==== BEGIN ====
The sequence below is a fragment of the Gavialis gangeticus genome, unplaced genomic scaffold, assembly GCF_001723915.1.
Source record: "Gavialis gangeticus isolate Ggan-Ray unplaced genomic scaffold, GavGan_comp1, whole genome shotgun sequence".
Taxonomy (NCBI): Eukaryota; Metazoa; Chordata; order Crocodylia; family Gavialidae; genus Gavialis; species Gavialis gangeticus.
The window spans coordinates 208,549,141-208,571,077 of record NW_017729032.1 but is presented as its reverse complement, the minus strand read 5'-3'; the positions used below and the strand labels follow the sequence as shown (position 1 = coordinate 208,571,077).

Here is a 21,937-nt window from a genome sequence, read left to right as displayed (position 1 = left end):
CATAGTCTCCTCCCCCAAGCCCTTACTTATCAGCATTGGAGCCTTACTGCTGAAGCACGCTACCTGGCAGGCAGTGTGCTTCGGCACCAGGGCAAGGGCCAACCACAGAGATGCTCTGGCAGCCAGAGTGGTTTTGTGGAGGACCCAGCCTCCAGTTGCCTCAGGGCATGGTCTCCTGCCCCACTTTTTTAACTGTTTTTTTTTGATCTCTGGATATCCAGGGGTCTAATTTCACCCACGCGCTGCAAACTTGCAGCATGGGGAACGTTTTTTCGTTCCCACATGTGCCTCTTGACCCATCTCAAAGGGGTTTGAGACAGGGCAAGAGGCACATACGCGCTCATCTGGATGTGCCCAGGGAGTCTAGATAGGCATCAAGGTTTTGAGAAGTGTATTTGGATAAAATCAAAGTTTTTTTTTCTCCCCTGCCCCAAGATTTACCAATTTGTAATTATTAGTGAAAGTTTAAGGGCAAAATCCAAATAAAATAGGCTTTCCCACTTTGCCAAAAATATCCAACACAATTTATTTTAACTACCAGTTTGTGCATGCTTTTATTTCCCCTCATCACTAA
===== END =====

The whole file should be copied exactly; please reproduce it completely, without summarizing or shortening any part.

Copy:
The sequence below is a fragment of the Gavialis gangeticus genome, unplaced genomic scaffold, assembly GCF_001723915.1.
Source record: "Gavialis gangeticus isolate Ggan-Ray unplaced genomic scaffold, GavGan_comp1, whole genome shotgun sequence".
Taxonomy (NCBI): Eukaryota; Metazoa; Chordata; order Crocodylia; family Gavialidae; genus Gavialis; species Gavialis gangeticus.
The window spans coordinates 208,549,141-208,571,077 of record NW_017729032.1 but is presented as its reverse complement, the minus strand read 5'-3'; the positions used below and the strand labels follow the sequence as shown (position 1 = coordinate 208,571,077).

Here is a 21,937-nt window from a genome sequence, read left to right as displayed (position 1 = left end):
CATAGTCTCCTCCCCCAAGCCCTTACTTATCAGCATTGGAGCCTTACTGCTGAAGCACGCTACCTGGCAGGCAGTGTGCTTCGGCACCAGGGCAAGGGCCAACCACAGAGATGCTCTGGCAGCCAGAGTGGTTTTGTGGAGGACCCAGCCTCCAGTTGCCTCAGGGCATGGTCTCCTGCCCCACTTTTTTAACTGTTTTTTTTTGATCTCTGGATATCCAGGGGTCTAATTTCACCCACGCGCTGCAAACTTGCAGCATGGGGAACGTTTTTTCGTTCCCACATGTGCCTCTTGACCCATCTCAAAGGGGTTTGAGACAGGGCAAGAGGCACATACGCGCTCATCTGGATGTGCCCAGGGAGTCTAGATAGGCATCAAGGTTTTGAGAAGTGTATTTGGATAAAATCAAAGTTTTTTTTTCTCCCCTGCCCCAAGATTTACCAATTTGTAATTATTAGTGAAAGTTTAAGGGCAAAATCCAAATAAAATAGGCTTTCCCACTTTGCCAAAAATATCCAACACAATTTATTTTAACTACCAGTTTGTGCATGCTTTTATTTCCCCTCATCACTAA